For the first time in 40 years brown bears could not be detected in the northern Limestone Alps (Kalkalpen). Therewith the last bear born in Austria “Moritz” has disappeared from the domestic population. Currently, approx. 5-8 male bears are still present in the state of Carinthia.
The wolf has been “locally extinct” for more than a hundred years. However, single individuals have been returning over the last couple of years. From time to time wolves migrate from Italy, Switzerland, Slovenia and Slovakia to Austria. Within the next years it will become apparent, if they will manage to permanently establish themselves.
In 2011 several Swiss Lynx’s were reintroduced to the “Nationalpark Kalkalpen” in Upper Austria.
A national legislative regulation does not exist, as each federal state implements its own hunting- and conservation act. The public officers from the federal states work together within a panel to coordinate measures for the bear, lynx and wolf.
Currently a management plan only exists for the brown bear. Its two main goals are the facilitation of a conflict free coexistence between humans and bears and the interlinking of the existing bear populations. The handling of problem bears is another central measure within the plan.
Due to the increasing presence of wolves over the last years and the livestock damage they have caused, a management plan for handling the wolf is developed at the moment. Particularly herd protection measures and compensation payments are a central measure within the plan. Moreover, a uniform monitoring is recommended. Presently all federal states collect wolf monitoring data separately in their region.
Compensation payments are regulated independently in each state. In a few cases, e.g. in Carinthia, a fond was established for these payments. However, in most states a liability insurance from the respective hunting association covers the damage.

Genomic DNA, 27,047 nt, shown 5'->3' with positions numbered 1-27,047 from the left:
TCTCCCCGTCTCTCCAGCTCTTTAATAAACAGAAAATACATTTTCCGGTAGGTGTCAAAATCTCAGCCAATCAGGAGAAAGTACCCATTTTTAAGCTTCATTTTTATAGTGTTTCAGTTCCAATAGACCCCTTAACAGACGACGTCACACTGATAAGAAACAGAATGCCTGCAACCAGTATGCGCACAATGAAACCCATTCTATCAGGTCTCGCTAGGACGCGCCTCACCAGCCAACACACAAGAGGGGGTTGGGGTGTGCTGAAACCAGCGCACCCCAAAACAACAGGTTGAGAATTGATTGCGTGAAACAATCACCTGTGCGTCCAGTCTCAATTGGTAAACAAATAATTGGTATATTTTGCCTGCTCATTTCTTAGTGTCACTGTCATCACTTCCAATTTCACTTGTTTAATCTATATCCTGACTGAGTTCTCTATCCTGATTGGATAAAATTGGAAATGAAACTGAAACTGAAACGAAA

Farms in Austria traditionally have a small scale structure. Nevertheless, the amount of small scale farms is decreasing, while larger farms are increasing. Sheep and goats are mostly only kept as a secondary income or as a hobby. Correspondingly, the small livestock herds are also very small. Similar to Switzerland, the sheep- and goat-herds support the landscapes maintenance in mountainous regions, where they spend the summer months. Since these herds are not protected, incidents sporadically occur. Particularly in Tyrol and Carinthia several losses have been registered, while only few livestock have been killed in the other federal states. Without proper herd protection and clearly regulated compensation payments, many small sheep and goat farmers are possibly going to give up their animals.
Similar to other countries in which the wolf has been absent for a long time period, most sheep- and goat-herds graze unprotected. Traditional herd protection measures have been lost. A planned national information center for herd protection will test the applicability of different herd protection measures on a number of model regions. However, it is still unclear to what extent farmers will be financially supported to implement herd protection. Especially in alpine regions the farmers are still skeptical about herd protection, as their herds are very small and the necessary financial support is still missing. Actually the national association for sheep and goat breeding is working on a consulting platform "Beratungsstelle für Herdenschutz " for the sheep and goat-owners.